West Jordan receives $240,000 check for energy conservation
Jun 05, 2017 02:30PM ● Published by Tori LaRue
Michael Lange, Rocky Mountain Power regional business manager, shakes hands with West Jordan Mayor Kim Rolfe after presenting a rebate check of $240,298.50 to the West Jordan City Council on May 10. (Tori La Rue/City Journals)
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Rocky Mountain Power presented West Jordan City leaders with an incentive check of $240,298.50 on May 10 for swapping 5,000 traditional streetlights with LED lights last year.
The city switched to light-emitting diode lights in hopes of reducing energy costs, decreasing its carbon footprint and increasing night visibility throughout the city.
“It is a great day for West Jordan,” Mayor Kim Rolfe said just after Rocky Mountain Power regional business manager Michael Lange presented the check during a city council meeting. “Three years ago, we started the LED project. It was a big project to take on for the city, but now, thankfully, we are going to see benefits for years to come.”
While the incentive check is a one-time occurrence, West Jordan will save approximately 1.6 million kilowatt-hours per year because of the transition, which translates to $180,000 per year in electrical costs.
“This is the environmental equivalent of taking almost 243 passenger vehicles off the road for one year,” Lange added.
The investment for the project cost the city about $3.7 million. This includes the light fixtures and installation. Existing streetlight poles were used to cut costs and keep pole spacing and height consistent.
The $3.7 million was paid for with a bond, but the bond payments are coming from energy and maintenance cost savings, so residents have not seen an increase in taxes to pay for the lights. The lights will pay for themselves within eight years and subsequently will save the city around $150,000 annually, according to city Public Works Director Wendell Rigby.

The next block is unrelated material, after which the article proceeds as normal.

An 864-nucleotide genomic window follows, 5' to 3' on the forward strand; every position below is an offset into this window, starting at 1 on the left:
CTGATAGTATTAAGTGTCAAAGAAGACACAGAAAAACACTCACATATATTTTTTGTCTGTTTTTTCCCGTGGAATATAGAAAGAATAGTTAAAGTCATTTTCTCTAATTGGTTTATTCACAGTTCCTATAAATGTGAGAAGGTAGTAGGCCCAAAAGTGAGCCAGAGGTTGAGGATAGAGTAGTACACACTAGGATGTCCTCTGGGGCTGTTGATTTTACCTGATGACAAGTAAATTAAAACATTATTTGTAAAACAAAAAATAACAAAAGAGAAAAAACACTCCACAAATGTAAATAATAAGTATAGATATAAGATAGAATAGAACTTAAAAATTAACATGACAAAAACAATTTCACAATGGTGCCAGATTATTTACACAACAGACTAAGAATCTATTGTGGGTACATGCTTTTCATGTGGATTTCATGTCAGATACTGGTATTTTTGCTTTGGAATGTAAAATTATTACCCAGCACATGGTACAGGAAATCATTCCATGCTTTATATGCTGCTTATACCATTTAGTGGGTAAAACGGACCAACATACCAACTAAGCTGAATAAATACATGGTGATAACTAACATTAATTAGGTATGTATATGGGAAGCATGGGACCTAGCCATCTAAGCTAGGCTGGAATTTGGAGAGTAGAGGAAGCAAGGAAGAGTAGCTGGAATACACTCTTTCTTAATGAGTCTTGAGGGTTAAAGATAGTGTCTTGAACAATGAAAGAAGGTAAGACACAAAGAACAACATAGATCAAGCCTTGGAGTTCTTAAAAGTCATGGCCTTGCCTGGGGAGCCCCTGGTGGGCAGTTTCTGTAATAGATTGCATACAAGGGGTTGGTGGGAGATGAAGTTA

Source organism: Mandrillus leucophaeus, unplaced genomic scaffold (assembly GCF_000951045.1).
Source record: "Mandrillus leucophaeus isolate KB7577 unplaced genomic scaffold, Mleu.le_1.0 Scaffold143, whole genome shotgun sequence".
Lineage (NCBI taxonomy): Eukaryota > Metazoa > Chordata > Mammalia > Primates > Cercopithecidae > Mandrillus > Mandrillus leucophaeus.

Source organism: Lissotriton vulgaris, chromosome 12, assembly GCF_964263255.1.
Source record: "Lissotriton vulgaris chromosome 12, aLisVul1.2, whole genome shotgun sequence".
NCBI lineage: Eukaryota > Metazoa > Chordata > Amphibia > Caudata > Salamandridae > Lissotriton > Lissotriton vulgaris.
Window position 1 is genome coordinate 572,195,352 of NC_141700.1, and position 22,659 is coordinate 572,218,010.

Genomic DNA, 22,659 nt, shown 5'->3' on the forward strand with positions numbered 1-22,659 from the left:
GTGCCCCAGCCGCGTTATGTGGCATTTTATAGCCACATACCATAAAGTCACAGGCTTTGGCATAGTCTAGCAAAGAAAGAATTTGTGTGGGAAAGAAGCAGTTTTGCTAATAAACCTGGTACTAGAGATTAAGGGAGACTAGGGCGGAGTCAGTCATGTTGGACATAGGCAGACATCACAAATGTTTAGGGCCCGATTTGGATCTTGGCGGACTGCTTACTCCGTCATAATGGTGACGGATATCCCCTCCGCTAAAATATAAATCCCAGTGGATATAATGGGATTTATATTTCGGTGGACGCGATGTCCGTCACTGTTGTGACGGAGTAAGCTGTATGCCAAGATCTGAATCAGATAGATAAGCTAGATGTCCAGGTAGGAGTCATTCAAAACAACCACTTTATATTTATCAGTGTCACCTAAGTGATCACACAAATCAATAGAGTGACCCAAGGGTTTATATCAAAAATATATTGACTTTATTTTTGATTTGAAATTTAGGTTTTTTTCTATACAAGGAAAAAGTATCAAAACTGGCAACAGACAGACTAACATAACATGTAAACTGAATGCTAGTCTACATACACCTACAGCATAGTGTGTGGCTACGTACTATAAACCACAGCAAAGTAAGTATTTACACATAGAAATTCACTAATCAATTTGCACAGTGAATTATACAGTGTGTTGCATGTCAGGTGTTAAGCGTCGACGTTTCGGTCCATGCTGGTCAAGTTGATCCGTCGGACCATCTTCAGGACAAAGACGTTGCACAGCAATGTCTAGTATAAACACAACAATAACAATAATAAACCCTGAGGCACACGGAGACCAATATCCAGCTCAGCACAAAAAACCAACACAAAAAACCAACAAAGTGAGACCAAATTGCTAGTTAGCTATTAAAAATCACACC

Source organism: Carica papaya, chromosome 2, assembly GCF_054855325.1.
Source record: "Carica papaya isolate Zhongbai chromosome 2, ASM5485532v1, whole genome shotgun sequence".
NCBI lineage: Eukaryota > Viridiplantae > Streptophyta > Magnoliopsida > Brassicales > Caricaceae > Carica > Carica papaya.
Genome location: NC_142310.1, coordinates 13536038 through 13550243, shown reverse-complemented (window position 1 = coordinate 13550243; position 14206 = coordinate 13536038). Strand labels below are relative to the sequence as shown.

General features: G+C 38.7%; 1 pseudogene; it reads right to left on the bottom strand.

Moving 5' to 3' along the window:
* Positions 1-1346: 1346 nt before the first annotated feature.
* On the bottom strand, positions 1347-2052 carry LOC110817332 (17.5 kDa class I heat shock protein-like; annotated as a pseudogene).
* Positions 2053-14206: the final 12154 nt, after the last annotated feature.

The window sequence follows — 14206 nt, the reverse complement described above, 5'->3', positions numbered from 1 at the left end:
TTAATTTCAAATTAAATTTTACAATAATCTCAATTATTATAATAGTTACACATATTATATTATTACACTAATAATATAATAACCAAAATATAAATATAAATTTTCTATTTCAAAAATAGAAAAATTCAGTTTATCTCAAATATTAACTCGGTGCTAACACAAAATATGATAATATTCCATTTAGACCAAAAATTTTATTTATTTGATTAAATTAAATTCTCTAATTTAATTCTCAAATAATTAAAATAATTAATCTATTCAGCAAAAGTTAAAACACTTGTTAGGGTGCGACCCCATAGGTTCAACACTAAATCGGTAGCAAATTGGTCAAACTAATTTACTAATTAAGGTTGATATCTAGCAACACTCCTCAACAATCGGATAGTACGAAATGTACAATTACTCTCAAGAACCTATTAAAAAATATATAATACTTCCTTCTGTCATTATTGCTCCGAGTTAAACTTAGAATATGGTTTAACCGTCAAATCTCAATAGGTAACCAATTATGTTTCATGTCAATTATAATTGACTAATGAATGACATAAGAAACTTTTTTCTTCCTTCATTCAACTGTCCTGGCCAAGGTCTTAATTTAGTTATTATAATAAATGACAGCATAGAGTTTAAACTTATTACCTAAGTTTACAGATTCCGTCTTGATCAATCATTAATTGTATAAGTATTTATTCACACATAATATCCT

LEDs typically get 50,000 hours of life, more than double the lifespan of traditional lights. They also come with a 10-year warranty, though many are expected to last for 17 to 23 years, according to city staff. The LED lights use fewer watts of electricity and are less sensitive to heat changes.
LED lights also differ from traditional lights in their color. While traditional lights give off a pink or yellow tone, LED lights have a cooler, whiter glow that creates a more uniform light distribution and makes it easier to see.
While West Jordan officials were busy switching lights last year, West Jordan businesses and residents also got involved in energy conservation and claimed $1,060,910 in incentives from Rocky Mountain Power through hundreds of projects.
“These projects have saved a total of over 10 million kilowatt-hours per year, and garnered a total of over $647,000 in annual cost savings,” Lange said. “This is the environmental equivalent of taking 1,500 vehicles off of the road in one year.”
Rocky Mountain Power’s energy efficiency incentive program, called Wattsmart, intends to reward customers who decrease energy usage levels. When current users decrease their energy dependency, it allows Rocky Mountain Power to serve more clients while maintaining current infrastructure, thus avoiding the high cost of creating new power plants.
For more information on the Wattsmart program, visit rockymountainpower.net.